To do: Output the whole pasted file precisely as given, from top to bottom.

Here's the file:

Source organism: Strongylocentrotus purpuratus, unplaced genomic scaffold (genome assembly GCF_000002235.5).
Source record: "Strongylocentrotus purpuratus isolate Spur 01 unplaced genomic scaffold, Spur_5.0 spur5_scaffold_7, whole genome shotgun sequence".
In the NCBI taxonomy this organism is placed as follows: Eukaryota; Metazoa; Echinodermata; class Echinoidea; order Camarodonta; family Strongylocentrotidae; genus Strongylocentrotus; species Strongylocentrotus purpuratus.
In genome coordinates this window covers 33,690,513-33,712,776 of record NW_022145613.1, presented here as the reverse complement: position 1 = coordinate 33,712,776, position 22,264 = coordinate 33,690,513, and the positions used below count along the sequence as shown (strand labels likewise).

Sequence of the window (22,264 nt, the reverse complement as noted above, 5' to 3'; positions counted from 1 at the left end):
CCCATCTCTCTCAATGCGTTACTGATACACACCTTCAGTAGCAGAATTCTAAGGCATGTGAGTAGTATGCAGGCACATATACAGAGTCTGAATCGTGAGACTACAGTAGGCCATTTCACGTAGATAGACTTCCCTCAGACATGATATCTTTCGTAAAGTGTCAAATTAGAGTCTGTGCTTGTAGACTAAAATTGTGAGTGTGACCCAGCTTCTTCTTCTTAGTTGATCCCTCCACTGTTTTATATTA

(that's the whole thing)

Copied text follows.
Source organism: Strongylocentrotus purpuratus, unplaced genomic scaffold (genome assembly GCF_000002235.5).
Source record: "Strongylocentrotus purpuratus isolate Spur 01 unplaced genomic scaffold, Spur_5.0 spur5_scaffold_7, whole genome shotgun sequence".
In the NCBI taxonomy this organism is placed as follows: Eukaryota; Metazoa; Echinodermata; class Echinoidea; order Camarodonta; family Strongylocentrotidae; genus Strongylocentrotus; species Strongylocentrotus purpuratus.
In genome coordinates this window covers 33,690,513-33,712,776 of record NW_022145613.1, presented here as the reverse complement: position 1 = coordinate 33,712,776, position 22,264 = coordinate 33,690,513, and the positions used below count along the sequence as shown (strand labels likewise).

Sequence of the window (22,264 nt, the reverse complement as noted above, 5' to 3'; positions counted from 1 at the left end):
CCCATCTCTCTCAATGCGTTACTGATACACACCTTCAGTAGCAGAATTCTAAGGCATGTGAGTAGTATGCAGGCACATATACAGAGTCTGAATCGTGAGACTACAGTAGGCCATTTCACGTAGATAGACTTCCCTCAGACATGATATCTTTCGTAAAGTGTCAAATTAGAGTCTGTGCTTGTAGACTAAAATTGTGAGTGTGACCCAGCTTCTTCTTCTTAGTTGATCCCTCCACTGTTTTATATTA